According to a report released by the International Comparison Program—presented by the Development Data Group at the World Bank—in 2011, India’s economy grew to the third largest in the world from placing at the 10th largest in 2005 and is now ahead of Japan. The US is still the largest economy, succeeded by China.
China, India, and Indonesia’s rankings, in comparison to the US, doubled; Brazil, Mexico, and Russia grew by a third or more. In 2011, worldwide production of goods and services amounted to more than $90 trillion, and almost half came from low and middle-income countries. Six of the world’s 12 largest economies have been classified as middle-income countries: China, India, Russia, Brazil, Indonesia, and Mexico.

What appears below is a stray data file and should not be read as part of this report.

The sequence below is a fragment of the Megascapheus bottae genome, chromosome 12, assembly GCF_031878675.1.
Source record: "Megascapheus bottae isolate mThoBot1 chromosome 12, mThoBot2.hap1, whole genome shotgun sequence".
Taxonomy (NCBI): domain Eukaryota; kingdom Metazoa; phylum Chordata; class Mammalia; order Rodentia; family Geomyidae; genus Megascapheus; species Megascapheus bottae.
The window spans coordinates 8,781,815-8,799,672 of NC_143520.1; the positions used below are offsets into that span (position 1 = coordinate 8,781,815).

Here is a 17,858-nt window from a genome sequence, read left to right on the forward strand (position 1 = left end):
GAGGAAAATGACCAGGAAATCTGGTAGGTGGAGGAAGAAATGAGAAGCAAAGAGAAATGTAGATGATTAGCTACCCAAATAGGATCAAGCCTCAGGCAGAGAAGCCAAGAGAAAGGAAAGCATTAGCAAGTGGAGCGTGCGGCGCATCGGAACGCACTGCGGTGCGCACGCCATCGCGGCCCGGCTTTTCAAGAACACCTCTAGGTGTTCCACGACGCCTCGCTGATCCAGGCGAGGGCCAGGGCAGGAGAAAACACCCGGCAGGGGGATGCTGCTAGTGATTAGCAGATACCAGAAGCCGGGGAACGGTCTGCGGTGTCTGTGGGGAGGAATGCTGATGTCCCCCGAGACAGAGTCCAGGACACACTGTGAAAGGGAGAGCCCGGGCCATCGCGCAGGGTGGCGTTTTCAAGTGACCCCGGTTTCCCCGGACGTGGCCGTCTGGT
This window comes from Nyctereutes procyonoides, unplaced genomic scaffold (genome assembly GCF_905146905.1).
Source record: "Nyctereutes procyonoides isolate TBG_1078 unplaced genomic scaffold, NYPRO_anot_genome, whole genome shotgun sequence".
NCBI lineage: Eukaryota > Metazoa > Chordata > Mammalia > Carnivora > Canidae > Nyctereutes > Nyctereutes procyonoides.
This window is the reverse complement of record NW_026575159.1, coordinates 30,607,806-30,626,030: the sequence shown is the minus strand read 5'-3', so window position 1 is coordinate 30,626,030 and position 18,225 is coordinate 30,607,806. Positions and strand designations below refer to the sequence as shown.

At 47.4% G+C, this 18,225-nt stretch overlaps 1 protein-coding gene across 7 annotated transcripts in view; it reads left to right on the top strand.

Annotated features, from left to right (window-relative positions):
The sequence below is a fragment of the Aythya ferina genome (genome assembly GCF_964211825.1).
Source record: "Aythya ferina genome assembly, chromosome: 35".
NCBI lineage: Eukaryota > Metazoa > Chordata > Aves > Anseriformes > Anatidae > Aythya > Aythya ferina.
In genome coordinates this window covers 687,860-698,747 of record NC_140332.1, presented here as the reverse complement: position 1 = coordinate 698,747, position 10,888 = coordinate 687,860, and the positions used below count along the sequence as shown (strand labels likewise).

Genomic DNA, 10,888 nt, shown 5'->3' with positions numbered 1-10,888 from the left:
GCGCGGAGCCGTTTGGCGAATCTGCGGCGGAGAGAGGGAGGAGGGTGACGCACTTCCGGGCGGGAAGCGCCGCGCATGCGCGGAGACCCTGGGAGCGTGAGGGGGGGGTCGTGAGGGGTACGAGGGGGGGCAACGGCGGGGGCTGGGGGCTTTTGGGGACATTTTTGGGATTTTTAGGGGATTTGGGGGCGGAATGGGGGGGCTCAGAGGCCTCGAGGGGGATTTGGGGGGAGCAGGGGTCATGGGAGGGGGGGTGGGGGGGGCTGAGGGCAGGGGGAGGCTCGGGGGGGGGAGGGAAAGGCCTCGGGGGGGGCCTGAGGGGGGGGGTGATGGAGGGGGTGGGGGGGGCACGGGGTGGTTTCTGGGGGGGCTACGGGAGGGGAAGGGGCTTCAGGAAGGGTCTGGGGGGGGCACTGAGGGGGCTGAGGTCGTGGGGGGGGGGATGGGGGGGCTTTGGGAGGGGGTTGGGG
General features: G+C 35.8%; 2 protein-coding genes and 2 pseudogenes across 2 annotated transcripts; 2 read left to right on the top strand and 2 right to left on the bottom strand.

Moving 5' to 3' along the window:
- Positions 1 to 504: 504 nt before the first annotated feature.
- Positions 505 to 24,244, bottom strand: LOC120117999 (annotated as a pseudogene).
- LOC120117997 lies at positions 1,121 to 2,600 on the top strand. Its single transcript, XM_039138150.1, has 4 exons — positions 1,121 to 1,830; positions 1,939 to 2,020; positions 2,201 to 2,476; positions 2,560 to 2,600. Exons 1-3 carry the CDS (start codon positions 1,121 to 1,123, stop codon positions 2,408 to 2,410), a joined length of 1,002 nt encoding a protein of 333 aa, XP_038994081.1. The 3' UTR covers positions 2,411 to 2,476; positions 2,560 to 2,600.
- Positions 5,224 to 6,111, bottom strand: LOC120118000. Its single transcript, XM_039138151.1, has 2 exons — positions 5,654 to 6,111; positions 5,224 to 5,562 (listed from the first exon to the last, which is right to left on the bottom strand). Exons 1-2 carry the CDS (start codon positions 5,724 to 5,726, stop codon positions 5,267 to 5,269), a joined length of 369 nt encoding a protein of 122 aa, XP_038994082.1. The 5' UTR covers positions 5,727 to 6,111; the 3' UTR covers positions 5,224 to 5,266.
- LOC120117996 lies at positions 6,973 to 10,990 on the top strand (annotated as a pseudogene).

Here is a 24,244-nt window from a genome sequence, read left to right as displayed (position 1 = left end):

The six biggest middle-income economies contributed 32.2 percent of the world GDP, while the six biggest high-income countries—US, Japan, Germany, France, UK, and Italy—contributed 32.9 percent.
China and India are growing rapidly and, with the exclusion of Japan and South Korea, account for two-thirds of the Asia and Pacific economy. China and India also account for almost 80 percent of investment expenditure in the same Asia and Pacific region.
Rise of middle-income countries will continue to provide the largest export markets for high-income countries, benefiting the world economy and reducing global income inequality.
Developed and Written by Dr. Subodh Das and Tara Mahadevan
May 2, 2014
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